The Splendid Table's Pasta with Two Broccolis & Raisin-Pine Nut Sauce

October  1, 2014

Every week -- often with your help -- Food52's Executive Editor Kristen Miglore is unearthing recipes that are nothing short of genius.

Today: A pasta recipe we never thought would work -- plus two tricks for getting more out of your weeknight pasta routine.

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There are some recipes where, as soon as you start to list off the ingredients, everyone around you perks up. You're spinning poetry; you're singing a song that speaks to them. It's why we love reading cookbooks as much as we love to cook from them: We are vicariously, imaginatively eating.

This recipe isn't one of those. Instead of harp strings, it's a can thudding down the stairs. You'll have to take a leap of faith, as I did, and it will be worth it. I just hope you'll realize it more quickly.

I first heard about this recipe more than three years ago, right after this column launched. The Kitchn started a conversation with their audience about what makes a Genius Recipe, and I was lucky enough to see what they came up with.

But I hesitated when I heard about this one, from reader cedargr0: "Broccoli, broccoli rabe, salami, raisins ... jalapeños? Boiling the sauce down to dry ... twice? I still don't know why I was brave enough to make the this the first time. But it is FANTASTIC. Genius." Cedargr0 forgot to mention that you top it with a fistful of shredded Asiago cheese at the end.


None of this sounds good. You've got a whole lot of aggressive flavors banging up against each other in what seems a misguided act of Mexitalian fusion. But Lynne Rosetto Kasper and Sally Swift of The Splendid Table know what they're doing, and how to shake up expectations without going too far. (For more reasons to overcome your skepticism, see their genius refried beans with cinnamon and clove.)

Here, the sweet raisins and softened onions temper the jalapeño's spice and salami's salty funk, and there's just enough of the more agreeable variety of broccoli to make sure that the bitter rabe doesn't take over, as it often does. Dousing the pan with water and boiling it all down (twice) also mellows any lingering attitude problems, by forcing everything to break down and mingle.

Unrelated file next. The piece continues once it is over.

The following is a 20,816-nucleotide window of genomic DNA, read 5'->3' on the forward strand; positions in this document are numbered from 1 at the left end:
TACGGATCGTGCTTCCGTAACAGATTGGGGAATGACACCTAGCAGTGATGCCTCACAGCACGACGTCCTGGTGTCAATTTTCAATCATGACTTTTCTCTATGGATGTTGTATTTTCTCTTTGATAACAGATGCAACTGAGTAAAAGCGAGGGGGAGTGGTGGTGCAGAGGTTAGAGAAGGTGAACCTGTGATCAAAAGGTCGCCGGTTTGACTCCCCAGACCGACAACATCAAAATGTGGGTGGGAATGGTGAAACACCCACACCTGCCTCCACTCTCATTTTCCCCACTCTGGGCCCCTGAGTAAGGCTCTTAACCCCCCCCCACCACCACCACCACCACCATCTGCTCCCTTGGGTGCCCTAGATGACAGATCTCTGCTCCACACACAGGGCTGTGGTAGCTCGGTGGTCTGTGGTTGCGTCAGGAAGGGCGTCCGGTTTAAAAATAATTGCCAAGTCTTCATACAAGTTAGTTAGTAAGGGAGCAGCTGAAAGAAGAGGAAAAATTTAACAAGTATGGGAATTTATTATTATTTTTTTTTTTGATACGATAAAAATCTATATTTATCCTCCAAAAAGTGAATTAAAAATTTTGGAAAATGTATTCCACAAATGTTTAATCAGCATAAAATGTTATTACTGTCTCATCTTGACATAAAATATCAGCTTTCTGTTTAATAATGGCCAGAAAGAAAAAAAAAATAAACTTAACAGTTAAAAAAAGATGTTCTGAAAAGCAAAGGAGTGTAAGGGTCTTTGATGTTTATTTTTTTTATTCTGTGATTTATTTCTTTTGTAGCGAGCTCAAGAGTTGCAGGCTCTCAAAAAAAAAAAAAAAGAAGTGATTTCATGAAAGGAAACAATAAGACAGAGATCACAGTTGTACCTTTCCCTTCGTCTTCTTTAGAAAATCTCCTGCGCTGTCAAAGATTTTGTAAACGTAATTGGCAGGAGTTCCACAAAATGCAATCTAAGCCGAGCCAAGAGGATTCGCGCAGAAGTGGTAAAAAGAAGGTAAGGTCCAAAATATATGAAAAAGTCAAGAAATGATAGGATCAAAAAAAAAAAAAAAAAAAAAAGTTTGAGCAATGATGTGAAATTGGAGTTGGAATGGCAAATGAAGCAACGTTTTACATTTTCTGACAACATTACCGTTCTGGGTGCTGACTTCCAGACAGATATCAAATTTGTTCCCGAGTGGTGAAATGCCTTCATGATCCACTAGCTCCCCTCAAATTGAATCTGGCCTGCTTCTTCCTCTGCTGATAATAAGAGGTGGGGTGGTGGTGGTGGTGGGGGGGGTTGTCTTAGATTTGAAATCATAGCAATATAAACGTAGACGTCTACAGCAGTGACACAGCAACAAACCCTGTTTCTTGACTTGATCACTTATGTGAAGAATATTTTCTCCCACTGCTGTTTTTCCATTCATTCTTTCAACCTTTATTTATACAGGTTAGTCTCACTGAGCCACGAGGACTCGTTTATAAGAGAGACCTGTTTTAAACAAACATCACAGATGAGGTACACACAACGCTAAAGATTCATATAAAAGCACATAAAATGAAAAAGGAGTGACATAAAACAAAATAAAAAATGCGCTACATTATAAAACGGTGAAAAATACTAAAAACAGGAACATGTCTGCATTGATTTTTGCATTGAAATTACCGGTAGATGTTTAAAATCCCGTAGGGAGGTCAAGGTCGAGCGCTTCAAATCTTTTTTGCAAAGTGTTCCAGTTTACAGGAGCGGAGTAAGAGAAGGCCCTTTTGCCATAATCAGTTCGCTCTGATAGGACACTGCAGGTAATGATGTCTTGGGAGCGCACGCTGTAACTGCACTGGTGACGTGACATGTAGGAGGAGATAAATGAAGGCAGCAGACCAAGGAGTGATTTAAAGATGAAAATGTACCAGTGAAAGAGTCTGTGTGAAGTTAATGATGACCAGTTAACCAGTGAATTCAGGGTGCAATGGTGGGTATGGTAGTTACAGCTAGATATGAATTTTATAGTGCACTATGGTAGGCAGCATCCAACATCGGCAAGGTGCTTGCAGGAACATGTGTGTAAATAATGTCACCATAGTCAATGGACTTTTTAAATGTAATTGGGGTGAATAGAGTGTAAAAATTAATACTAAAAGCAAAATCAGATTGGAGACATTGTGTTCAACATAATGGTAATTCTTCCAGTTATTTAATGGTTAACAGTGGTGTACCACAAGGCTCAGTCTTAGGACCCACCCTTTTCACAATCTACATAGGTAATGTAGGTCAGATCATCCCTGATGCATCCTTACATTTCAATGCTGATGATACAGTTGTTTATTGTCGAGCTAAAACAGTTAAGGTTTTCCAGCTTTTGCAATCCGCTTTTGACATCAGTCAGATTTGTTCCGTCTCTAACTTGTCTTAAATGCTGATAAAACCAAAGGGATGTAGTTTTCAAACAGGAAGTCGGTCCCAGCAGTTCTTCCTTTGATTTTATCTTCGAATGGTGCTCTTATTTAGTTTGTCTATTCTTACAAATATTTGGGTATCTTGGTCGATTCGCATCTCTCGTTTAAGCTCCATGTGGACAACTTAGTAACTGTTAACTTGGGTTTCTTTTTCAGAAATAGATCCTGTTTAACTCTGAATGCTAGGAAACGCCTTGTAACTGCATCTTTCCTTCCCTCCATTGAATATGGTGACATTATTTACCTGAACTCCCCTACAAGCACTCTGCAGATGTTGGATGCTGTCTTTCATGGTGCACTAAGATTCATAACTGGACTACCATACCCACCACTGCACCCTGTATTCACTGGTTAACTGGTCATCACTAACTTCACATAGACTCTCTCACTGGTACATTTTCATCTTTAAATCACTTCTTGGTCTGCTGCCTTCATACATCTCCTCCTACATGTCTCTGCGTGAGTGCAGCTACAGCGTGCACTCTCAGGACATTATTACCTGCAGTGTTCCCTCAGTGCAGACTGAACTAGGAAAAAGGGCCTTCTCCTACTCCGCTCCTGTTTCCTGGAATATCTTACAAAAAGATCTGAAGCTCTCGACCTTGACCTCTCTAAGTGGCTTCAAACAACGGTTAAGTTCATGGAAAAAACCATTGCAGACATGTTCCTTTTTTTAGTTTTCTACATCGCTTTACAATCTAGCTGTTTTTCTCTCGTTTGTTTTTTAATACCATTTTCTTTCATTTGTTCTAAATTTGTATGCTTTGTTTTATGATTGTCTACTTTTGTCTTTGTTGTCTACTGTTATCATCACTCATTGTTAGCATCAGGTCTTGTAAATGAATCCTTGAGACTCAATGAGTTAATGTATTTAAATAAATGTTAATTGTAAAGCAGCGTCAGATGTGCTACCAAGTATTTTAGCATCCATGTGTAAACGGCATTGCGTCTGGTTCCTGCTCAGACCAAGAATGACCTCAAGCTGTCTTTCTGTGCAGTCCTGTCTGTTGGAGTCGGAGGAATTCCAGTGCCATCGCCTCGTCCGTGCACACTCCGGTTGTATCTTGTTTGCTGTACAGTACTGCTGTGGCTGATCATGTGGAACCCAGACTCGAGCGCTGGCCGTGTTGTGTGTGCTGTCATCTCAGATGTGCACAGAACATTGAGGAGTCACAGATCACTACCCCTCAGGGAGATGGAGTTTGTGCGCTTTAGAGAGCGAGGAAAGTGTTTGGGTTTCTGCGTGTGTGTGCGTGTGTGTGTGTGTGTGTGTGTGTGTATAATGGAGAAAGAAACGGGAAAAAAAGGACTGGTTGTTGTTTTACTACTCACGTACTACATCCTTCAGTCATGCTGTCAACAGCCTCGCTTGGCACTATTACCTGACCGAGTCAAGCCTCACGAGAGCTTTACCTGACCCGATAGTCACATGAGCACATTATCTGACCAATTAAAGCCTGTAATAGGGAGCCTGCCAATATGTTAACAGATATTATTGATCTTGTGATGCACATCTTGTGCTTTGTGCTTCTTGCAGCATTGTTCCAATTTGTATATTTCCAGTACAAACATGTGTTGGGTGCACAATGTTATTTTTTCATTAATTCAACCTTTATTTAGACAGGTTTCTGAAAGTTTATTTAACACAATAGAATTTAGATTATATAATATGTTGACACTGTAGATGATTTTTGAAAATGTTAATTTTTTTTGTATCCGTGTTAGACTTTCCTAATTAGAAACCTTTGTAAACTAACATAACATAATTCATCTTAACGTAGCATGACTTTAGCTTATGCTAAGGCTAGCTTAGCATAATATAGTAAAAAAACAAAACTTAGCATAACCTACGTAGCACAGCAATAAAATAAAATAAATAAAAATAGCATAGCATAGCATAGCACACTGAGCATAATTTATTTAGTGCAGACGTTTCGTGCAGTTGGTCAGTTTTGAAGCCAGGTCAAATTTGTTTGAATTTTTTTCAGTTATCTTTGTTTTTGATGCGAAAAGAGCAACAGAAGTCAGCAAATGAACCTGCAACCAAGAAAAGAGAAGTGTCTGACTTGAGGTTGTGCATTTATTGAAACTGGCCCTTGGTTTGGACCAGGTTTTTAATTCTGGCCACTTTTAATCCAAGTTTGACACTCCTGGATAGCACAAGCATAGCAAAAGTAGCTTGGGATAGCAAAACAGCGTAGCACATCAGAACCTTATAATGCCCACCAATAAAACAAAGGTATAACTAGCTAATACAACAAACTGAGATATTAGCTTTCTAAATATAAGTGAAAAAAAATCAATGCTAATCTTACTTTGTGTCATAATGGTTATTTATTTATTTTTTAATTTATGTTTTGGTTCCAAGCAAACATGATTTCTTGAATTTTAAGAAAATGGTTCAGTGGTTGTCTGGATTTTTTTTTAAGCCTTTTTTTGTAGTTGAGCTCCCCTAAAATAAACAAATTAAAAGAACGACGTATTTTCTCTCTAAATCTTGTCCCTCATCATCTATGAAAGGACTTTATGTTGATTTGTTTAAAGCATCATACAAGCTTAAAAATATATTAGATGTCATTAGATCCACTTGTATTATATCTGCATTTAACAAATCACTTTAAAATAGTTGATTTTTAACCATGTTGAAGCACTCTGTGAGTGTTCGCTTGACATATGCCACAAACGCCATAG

More: 5 new pasta sauces to add to your repertoire.

Beyond this recipe, which I encourage you to follow verbatim, there are two techniques at play here that you can use anytime.


First off: Instead of tossing your pasta with loose odds and ends, you can form a better, more cohesive sauce -- unleashing their flavors and stretching them further -- by boiling them down with a little water.


Second: Consider throwing vegetables in to blanch with your pasta -- the water is already salted anyway, and it's one less pot (and strainer) to clean. It's a little daring, not being able to control exactly how done they are, but it pays off in unspent dishes and the pride that comes with efficiency -- and you'll get better at timing, the more you experiment. Here it's broccoli, but it could just as easily be peas or greens, carrots or corn.

Not only is this dish better than you'd ever expect, but it makes a very good cold pasta salad the next day too -- a happy thing, because the recipe generously stretches a pound of pasta to feed four, with plenty to spare.

The Splendid Table's Pasta with Two Broccolis and Raisin-Pine Nut Sauce

From The Splendid Table's How to Eat Supper (Clarkson Potter, 2008)

Serves 4 as a main dish

For the sauce:

Good-tasting extra-virgin olive oil
1 medium red onion, cut into 1/4-inch dice
Salt and freshly ground pepper, to taste
ounces Genoa salami, sliced 1/4 inch thick and cut into 3/4-inch dice